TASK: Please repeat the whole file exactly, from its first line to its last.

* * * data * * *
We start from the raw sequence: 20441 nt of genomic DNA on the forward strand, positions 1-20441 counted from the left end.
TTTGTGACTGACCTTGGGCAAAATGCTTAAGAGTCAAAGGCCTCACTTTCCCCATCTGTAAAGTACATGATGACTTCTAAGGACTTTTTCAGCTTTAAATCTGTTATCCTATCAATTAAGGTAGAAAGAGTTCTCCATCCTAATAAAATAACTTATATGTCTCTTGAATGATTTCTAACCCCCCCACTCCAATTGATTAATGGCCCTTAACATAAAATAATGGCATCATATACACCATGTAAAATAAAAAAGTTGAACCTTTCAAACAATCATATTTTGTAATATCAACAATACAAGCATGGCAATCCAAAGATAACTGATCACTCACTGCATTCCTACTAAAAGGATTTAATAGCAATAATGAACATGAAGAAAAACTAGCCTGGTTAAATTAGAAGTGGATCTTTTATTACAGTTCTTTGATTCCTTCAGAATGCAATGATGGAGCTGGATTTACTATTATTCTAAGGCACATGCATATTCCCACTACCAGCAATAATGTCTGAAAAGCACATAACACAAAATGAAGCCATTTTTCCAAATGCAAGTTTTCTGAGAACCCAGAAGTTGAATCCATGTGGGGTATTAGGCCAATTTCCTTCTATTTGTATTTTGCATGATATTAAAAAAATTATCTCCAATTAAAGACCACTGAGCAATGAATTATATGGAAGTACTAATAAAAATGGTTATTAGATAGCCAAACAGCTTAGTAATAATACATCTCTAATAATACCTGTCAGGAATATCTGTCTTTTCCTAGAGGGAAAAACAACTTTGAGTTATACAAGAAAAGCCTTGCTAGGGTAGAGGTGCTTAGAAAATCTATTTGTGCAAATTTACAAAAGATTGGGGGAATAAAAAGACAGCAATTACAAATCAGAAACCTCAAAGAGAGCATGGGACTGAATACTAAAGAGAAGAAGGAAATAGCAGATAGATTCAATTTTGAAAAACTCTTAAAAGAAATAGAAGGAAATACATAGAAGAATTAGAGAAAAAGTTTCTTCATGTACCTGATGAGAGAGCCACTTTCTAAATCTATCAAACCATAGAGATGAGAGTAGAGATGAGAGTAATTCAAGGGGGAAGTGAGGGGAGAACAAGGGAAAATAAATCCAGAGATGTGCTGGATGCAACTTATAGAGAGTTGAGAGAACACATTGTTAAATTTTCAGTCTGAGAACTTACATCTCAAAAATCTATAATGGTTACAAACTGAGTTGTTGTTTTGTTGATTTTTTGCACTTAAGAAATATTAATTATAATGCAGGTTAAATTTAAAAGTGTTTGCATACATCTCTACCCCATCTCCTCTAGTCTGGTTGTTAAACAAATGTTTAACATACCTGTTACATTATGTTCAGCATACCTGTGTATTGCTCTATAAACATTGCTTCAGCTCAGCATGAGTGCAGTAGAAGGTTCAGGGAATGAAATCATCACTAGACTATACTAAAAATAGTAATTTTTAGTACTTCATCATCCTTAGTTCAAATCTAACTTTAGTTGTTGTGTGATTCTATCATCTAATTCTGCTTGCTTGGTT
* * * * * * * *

We start from the raw sequence: 20441 nt of genomic DNA on the forward strand, positions 1-20441 counted from the left end.
TTTGTGACTGACCTTGGGCAAAATGCTTAAGAGTCAAAGGCCTCACTTTCCCCATCTGTAAAGTACATGATGACTTCTAAGGACTTTTTCAGCTTTAAATCTGTTATCCTATCAATTAAGGTAGAAAGAGTTCTCCATCCTAATAAAATAACTTATATGTCTCTTGAATGATTTCTAACCCCCCCACTCCAATTGATTAATGGCCCTTAACATAAAATAATGGCATCATATACACCATGTAAAATAAAAAAGTTGAACCTTTCAAACAATCATATTTTGTAATATCAACAATACAAGCATGGCAATCCAAAGATAACTGATCACTCACTGCATTCCTACTAAAAGGATTTAATAGCAATAATGAACATGAAGAAAAACTAGCCTGGTTAAATTAGAAGTGGATCTTTTATTACAGTTCTTTGATTCCTTCAGAATGCAATGATGGAGCTGGATTTACTATTATTCTAAGGCACATGCATATTCCCACTACCAGCAATAATGTCTGAAAAGCACATAACACAAAATGAAGCCATTTTTCCAAATGCAAGTTTTCTGAGAACCCAGAAGTTGAATCCATGTGGGGTATTAGGCCAATTTCCTTCTATTTGTATTTTGCATGATATTAAAAAAATTATCTCCAATTAAAGACCACTGAGCAATGAATTATATGGAAGTACTAATAAAAATGGTTATTAGATAGCCAAACAGCTTAGTAATAATACATCTCTAATAATACCTGTCAGGAATATCTGTCTTTTCCTAGAGGGAAAAACAACTTTGAGTTATACAAGAAAAGCCTTGCTAGGGTAGAGGTGCTTAGAAAATCTATTTGTGCAAATTTACAAAAGATTGGGGGAATAAAAAGACAGCAATTACAAATCAGAAACCTCAAAGAGAGCATGGGACTGAATACTAAAGAGAAGAAGGAAATAGCAGATAGATTCAATTTTGAAAAACTCTTAAAAGAAATAGAAGGAAATACATAGAAGAATTAGAGAAAAAGTTTCTTCATGTACCTGATGAGAGAGCCACTTTCTAAATCTATCAAACCATAGAGATGAGAGTAGAGATGAGAGTAATTCAAGGGGGAAGTGAGGGGAGAACAAGGGAAAATAAATCCAGAGATGTGCTGGATGCAACTTATAGAGAGTTGAGAGAACACATTGTTAAATTTTCAGTCTGAGAACTTACATCTCAAAAATCTATAATGGTTACAAACTGAGTTGTTGTTTTGTTGATTTTTTGCACTTAAGAAATATTAATTATAATGCAGGTTAAATTTAAAAGTGTTTGCATACATCTCTACCCCATCTCCTCTAGTCTGGTTGTTAAACAAATGTTTAACATACCTGTTACATTATGTTCAGCATACCTGTGTATTGCTCTATAAACATTGCTTCAGCTCAGCATGAGTGCAGTAGAAGGTTCAGGGAATGAAATCATCACTAGACTATACTAAAAATAGTAATTTTTAGTACTTCATCATCCTTAGTTCAAATCTAACTTTAGTTGTTGTGTGATTCTATCATCTAATTCTGCTTGCTTGGTT